Another vote for crimping. And another vote for the Lee Factory Crimp Die.
1. In semi-auto pistols, like my .45 acp pistols, you want the bullet to stay put and not get jostled around by flying up the feed ramp. Some bullets are wide enough that the friction fit you get just by seating it is good enough. But other bullets run closer to the shy side of .451" (some jacketed bullets; most cast bullets run closer to .452")
2. Consistent ignition of your powder charge is helped by crimping.
3. My sizing die for .45 acp runs down to within a hair of the shellholder, yet sometimes brass is still slightly larger at the base of brass (nearest the primer pocket, aka the case head) even after the bullet's been seated. The Lee Factory Crimp Die "smoothes" out the whole completed cartridge, right down to the base, so that your cartridges will fit in ANY pistol of that caliber with a SAMMI spec chamber. I learned this by testing finished rounds both in my pistol's barrel (removed from the pistol) and by using a cartridge gauge. By the way, I'm not shooting Glocks and this is not "the Glock bulge" I'm talking about.
Some cast lead bullets for the .45 acp are really almost too fat, in diameter, to be seated in a .45 case, unless you bell the case mouth like crazy. I usually steer clear of these oversized bullets.
Possibly of interest to .45 Colt shooters:
I load for a Ruger Blackhawk also, and the chambers are oversize, like many Rugers. The irony is that the chamber throats, when the gun was new, were UNDER sized, but the chambers are on the large side, although technically within spec. This can cause early case splits, and you won't get nearly the loadings you should get from your cases. Brian Pearce wrote about this recently in Handloader.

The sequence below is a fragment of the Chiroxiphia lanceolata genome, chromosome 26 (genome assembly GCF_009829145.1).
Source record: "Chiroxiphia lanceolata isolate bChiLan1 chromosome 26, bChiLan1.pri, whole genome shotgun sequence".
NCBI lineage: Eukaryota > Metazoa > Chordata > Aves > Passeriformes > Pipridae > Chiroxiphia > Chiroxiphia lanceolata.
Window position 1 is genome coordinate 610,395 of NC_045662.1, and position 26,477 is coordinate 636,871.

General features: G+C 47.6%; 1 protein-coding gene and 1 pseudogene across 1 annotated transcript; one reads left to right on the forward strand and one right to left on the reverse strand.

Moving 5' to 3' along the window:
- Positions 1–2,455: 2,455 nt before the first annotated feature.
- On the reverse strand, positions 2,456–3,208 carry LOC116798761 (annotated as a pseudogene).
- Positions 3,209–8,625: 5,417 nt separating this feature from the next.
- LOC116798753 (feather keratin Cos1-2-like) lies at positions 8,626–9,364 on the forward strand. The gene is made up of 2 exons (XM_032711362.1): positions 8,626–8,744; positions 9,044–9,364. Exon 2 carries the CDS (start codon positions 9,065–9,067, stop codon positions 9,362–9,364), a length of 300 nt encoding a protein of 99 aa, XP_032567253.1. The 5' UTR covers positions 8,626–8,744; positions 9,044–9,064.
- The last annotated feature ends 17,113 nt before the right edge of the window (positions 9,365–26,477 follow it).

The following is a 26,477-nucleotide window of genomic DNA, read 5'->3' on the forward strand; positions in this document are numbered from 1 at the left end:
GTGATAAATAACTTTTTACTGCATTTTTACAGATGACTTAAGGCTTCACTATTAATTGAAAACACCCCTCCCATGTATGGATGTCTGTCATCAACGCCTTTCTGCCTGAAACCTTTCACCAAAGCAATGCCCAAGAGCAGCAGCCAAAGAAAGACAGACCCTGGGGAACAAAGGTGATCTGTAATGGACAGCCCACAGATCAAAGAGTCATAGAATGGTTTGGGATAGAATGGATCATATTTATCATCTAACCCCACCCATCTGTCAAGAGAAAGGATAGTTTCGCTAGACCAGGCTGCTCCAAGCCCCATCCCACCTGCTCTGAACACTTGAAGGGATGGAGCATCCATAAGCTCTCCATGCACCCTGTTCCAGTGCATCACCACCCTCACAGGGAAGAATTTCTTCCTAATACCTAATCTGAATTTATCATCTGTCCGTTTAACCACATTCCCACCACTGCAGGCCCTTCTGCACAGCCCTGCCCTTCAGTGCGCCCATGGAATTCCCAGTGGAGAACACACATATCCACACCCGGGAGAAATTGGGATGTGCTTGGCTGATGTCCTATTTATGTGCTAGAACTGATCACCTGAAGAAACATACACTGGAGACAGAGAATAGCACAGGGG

For the .45 Colt my remedy for this was to do something suggested by Marshall Stanton at Beartooth Bullets. This guy, like Pearce, is extremely knowledgeable in this area and his website and its Tech Notes are highly recommended.
Anyway, Marshall suggested that rather than buy a seperate neck sizing die, to only size the portion of the case which would snug up against the bullet, why not just back out my sizing die, and just size down about 1/2 an inch on the case ? Well, duh ! That works just great. However ...
If you want that good reliability of the Lee Factory Crimp, then you'll remove the good stuff you did with the neck sizing of the case, unless .... you buy one of Ranch Dog's special order Lee Factory Crimp Dies for the .45 Colt. This special run of these dies crimps like the Lee FCD rifle dies crimp, not like the standard Lee FCD for pistols. Voila !! All problems solved. Now I've got cases that fit snugly in the chambers, so that they don't expand like a bloody bellows when the round is fired, giving me much less working of the brass, and much greater case life. And the crimp is firm, but doesn't touch any other area of the case but the crimp groove, which is all I want.
It took me much longer to type all this than it does to get this setup working. I am a believer, after seeing the results myself. - DixieBoy
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